how to

Soap in an eggshell

… and the house smells amazing!

Today I again dipped into the instructional pages of Polly Pinder’s Home-made and at a fraction of the cost. Published in 1983, it is delightful publication which includes chapters on growing herbs in pots, home-baked breads, soft cheeses, chutneys, pickles and mustards, smoked foods, sweets, nature’s drinks, fruit preserves, scents and fragrances, cosmetics, and last of all, soaps. A good friend has lent this book to me and I have been reluctant to return it, but shall try to copy down as much of the stuff I need, or indeed track down an original copy for myself.

It is exactly a week ago since I made my inaugural batch of soap (sage and cucumber) and while it has one more week to cure, I thought I would turn my hand to another batch to use up the complement of tallow I had produced (the pure white fat rendered from beef offcuts) and take the eggs we can’t use, blow them, and use the shells, as instructed by dear Polly, to make Spiced Egg Soap.

The method is pretty straight forward: you prepare the egg shells by pricking holes in both ends, blowing the contents out, rinsing and then baking the shells in a slow oven for half an hour. You then have to cover one end with tape and pop the shell into an egg cup—et voila—a mould! The soap is also deceptively simple: combine a caustic soda and water mixture with the tallow and then add the fragrant oils (in this case clove and cinnamon), a measure of dried turmeric and a goodly portion of rape seed oil (of which I had none, so I used sweet almond oil).

As with last time, I was just amazed at how much of a chemistry experiment this is, and how it just seems to work. I was flying solo this time (Chris was not here to help check the instructions again for me or measure, add or beat as the need arose) and I did note two things. One was that I should never attempt this in a closed room. It was warm out today, and so I had the doors closed and the air conditioning on. Not a good idea. As soon as I started to stir the caustic soda into the cold water, the vapours got to me, so I quickly ran and flung open the doors. The second was that, after I managed to complete everything (having worn the requisite safety gear—gloves and apron) I must have had a smidge of caustic on my hand which I rubbed onto my upper lip. I noticed it as I sat down to blog—a dull, burning sensation, so I jumped up, grabbed the bottle of white vinegar and, over the bathroom basin, splashed it liberally over the area. Instant relief!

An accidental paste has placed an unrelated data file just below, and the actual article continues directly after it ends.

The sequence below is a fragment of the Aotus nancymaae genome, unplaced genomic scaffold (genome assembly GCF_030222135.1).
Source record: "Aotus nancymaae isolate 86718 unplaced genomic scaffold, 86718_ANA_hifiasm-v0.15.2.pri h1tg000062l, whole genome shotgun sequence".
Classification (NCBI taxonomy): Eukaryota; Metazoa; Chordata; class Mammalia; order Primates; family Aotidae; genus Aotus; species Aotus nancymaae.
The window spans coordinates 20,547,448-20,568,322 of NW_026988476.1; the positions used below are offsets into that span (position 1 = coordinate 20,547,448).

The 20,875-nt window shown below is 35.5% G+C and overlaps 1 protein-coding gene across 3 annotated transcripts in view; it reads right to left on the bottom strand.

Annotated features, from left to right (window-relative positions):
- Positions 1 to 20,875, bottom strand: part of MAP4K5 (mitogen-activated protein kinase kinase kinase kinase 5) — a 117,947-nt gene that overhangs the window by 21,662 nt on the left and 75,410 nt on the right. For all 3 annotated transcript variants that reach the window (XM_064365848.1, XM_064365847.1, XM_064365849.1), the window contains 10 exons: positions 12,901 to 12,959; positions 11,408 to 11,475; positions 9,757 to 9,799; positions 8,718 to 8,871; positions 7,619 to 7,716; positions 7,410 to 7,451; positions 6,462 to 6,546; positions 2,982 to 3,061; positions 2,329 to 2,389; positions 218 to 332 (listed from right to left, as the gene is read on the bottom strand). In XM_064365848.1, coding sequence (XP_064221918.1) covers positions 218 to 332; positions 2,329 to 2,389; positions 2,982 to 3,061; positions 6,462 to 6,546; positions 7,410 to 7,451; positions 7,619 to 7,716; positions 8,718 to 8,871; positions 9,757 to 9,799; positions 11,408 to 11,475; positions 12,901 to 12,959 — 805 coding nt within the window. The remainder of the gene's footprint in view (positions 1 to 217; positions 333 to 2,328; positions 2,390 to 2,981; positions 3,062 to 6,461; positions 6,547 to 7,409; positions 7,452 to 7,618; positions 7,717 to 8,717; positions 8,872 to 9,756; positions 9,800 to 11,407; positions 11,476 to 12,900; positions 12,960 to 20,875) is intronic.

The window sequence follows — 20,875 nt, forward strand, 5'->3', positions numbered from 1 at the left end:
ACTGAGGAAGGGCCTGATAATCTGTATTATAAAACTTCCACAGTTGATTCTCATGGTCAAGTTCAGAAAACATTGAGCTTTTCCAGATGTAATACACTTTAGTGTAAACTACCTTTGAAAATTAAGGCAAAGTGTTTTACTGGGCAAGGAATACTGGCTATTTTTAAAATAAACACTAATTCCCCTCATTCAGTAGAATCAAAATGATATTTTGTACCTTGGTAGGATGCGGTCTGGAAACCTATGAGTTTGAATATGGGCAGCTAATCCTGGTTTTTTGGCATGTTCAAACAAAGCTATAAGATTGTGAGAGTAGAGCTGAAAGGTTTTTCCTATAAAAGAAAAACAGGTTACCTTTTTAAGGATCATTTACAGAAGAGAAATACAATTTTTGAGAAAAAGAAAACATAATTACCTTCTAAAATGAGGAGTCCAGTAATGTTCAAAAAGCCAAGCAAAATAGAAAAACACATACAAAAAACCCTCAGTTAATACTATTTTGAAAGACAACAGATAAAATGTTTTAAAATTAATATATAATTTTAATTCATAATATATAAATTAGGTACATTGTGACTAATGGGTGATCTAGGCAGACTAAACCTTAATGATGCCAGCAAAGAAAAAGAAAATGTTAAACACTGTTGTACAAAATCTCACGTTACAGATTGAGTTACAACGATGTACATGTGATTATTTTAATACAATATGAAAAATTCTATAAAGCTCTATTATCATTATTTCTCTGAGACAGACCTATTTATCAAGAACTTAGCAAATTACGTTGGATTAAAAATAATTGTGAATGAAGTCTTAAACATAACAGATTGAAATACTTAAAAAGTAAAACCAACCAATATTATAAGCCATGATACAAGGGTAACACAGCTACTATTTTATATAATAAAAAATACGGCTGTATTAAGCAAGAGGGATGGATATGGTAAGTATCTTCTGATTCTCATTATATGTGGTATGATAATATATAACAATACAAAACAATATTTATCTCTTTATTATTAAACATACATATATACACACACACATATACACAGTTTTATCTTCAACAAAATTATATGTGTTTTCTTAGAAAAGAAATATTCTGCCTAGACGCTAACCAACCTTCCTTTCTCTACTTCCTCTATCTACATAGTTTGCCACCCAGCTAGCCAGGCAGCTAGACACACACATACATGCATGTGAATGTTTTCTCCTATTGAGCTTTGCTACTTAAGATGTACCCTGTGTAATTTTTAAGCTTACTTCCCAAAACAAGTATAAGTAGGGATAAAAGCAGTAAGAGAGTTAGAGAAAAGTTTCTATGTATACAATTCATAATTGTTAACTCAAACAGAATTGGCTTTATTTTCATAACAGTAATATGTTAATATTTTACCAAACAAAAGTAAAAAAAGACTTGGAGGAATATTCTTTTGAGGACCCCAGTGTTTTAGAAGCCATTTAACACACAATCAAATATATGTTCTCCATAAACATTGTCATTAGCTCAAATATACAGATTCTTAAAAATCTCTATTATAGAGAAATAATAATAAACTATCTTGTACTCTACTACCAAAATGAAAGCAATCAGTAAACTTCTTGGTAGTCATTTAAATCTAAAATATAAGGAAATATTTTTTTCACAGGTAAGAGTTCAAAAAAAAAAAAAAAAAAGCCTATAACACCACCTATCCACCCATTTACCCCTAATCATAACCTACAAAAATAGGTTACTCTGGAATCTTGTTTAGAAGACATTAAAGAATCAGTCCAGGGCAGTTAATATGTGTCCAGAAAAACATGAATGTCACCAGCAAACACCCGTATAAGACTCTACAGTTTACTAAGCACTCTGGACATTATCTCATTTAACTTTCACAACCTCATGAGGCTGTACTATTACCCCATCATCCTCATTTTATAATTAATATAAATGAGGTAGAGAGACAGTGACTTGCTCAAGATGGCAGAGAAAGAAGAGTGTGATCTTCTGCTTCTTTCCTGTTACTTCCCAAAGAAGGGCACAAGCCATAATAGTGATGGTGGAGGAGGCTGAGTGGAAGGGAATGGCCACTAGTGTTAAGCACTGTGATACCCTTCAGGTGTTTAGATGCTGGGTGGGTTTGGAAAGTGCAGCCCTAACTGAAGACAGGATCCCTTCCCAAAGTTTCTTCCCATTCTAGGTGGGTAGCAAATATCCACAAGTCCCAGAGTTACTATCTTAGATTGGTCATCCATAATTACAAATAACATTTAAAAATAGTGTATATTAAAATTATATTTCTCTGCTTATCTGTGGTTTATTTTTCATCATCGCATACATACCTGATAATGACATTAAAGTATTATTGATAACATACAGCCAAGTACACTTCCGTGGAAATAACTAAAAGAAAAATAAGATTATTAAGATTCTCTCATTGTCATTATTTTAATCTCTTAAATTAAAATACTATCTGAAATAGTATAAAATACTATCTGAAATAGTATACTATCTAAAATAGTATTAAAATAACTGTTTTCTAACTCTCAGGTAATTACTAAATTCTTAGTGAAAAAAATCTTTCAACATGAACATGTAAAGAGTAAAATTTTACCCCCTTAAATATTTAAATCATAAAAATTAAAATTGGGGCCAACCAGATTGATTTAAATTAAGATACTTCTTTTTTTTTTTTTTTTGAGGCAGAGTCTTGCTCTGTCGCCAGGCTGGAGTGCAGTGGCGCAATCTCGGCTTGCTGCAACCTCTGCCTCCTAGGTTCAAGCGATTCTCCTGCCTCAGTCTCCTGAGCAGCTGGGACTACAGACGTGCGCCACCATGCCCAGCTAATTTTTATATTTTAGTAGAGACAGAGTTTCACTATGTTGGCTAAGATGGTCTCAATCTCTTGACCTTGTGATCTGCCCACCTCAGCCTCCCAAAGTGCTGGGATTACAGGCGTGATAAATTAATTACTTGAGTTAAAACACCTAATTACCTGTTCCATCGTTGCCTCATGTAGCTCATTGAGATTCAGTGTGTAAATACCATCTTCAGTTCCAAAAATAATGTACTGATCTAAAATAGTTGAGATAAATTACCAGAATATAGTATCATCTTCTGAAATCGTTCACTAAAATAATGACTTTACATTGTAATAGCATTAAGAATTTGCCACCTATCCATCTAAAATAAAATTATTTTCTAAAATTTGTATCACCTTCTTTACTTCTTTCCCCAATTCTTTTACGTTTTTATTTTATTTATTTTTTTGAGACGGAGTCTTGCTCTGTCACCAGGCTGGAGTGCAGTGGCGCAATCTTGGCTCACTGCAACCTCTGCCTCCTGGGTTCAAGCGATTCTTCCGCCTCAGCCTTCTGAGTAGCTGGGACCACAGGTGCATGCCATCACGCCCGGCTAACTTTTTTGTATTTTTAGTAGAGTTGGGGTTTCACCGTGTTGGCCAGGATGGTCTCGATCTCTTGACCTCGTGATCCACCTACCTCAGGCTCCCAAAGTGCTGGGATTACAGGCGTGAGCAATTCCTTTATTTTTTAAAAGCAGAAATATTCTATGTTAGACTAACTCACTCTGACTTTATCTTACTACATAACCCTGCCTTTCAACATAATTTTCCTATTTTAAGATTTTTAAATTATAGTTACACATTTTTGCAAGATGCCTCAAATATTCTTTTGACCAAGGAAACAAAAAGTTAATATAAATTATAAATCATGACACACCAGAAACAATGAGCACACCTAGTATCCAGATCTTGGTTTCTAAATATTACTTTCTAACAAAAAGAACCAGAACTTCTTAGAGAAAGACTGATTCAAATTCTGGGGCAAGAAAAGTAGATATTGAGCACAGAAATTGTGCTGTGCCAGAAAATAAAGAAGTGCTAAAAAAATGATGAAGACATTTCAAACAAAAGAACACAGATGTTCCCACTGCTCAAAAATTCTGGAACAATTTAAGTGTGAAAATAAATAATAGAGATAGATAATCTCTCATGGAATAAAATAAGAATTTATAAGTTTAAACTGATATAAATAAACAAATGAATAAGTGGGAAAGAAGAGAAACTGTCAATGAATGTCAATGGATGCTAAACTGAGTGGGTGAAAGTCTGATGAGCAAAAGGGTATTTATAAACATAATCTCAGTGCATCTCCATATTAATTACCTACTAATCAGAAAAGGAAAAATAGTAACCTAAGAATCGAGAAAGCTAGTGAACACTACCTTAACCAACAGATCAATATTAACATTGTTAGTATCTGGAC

I had doubled the quantities indicated in the book and accordingly was only anticipating six eggs’ worth of soap. Magically I ended up with eight, and enough mixture to pour into four sections of a silicon muffin tray. Mucho jabón! (OK I looked that up…I was going to say mucho soapo but thought the better of it!)

Like I said at the start, the house smells amazing, but I am having second thoughts about why turmeric is included as one of the ingredients—after all—this is the very spice that stains almost everything it touches, and it is in the soap. I can see potential for my washed hands to become smooth and fragrant and positively aurulent  😀

The recipe has been posted on a newly created RECIPE tab here:


4 thoughts on “Soap in an eggshell

  1. Hey Dan! I have not gone searching on the net yet, but to help you along, the publication details are: Home-made and at a fraction of the cost by Polly Pinder, Search Press Ltd, 1983. ISBN (UK): 0 85532 530 5

  2. Well, I couldn’t find a new copy of the book – but I did find a book in very good condition on Amazon for a total of $4.49! (includes shipping) I have to say that it is a fraction of the cost : )

  3. Well done you! Since my foray into soap making I have been searching the net for other recipes and it seems that it’s not necessarily supposed to be as easy as I found it first up! But then I guess that’s the beauty of older recipes—created when people were probably a bit more fearless! Let me know how you go!

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